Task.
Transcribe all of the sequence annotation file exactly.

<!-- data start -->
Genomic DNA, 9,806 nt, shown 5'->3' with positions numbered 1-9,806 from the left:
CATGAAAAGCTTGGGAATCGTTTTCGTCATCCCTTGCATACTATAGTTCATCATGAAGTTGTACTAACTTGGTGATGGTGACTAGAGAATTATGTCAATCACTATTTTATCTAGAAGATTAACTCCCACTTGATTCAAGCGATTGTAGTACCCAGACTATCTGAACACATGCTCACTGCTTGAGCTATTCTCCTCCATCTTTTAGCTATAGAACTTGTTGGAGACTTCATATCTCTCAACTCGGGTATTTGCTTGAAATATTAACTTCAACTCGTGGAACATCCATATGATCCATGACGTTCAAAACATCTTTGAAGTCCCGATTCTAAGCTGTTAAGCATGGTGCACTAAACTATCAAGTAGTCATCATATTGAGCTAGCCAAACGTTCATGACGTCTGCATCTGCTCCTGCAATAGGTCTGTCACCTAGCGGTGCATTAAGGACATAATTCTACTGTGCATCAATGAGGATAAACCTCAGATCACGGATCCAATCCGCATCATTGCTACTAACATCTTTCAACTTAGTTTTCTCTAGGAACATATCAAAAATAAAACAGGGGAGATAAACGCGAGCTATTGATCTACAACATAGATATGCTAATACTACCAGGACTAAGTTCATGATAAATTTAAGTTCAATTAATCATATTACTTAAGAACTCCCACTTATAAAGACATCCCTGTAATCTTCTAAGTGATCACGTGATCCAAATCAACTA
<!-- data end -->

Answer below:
Genomic DNA, 9,806 nt, shown 5'->3' with positions numbered 1-9,806 from the left:
CATGAAAAGCTTGGGAATCGTTTTCGTCATCCCTTGCATACTATAGTTCATCATGAAGTTGTACTAACTTGGTGATGGTGACTAGAGAATTATGTCAATCACTATTTTATCTAGAAGATTAACTCCCACTTGATTCAAGCGATTGTAGTACCCAGACTATCTGAACACATGCTCACTGCTTGAGCTATTCTCCTCCATCTTTTAGCTATAGAACTTGTTGGAGACTTCATATCTCTCAACTCGGGTATTTGCTTGAAATATTAACTTCAACTCGTGGAACATCCATATGATCCATGACGTTCAAAACATCTTTGAAGTCCCGATTCTAAGCTGTTAAGCATGGTGCACTAAACTATCAAGTAGTCATCATATTGAGCTAGCCAAACGTTCATGACGTCTGCATCTGCTCCTGCAATAGGTCTGTCACCTAGCGGTGCATTAAGGACATAATTCTACTGTGCATCAATGAGGATAAACCTCAGATCACGGATCCAATCCGCATCATTGCTACTAACATCTTTCAACTTAGTTTTCTCTAGGAACATATCAAAAATAAAACAGGGGAGATAAACGCGAGCTATTGATCTACAACATAGATATGCTAATACTACCAGGACTAAGTTCATGATAAATTTAAGTTCAATTAATCATATTACTTAAGAACTCCCACTTATAAAGACATCCCTGTAATCTTCTAAGTGATCACGTGATCCAAATCAACTA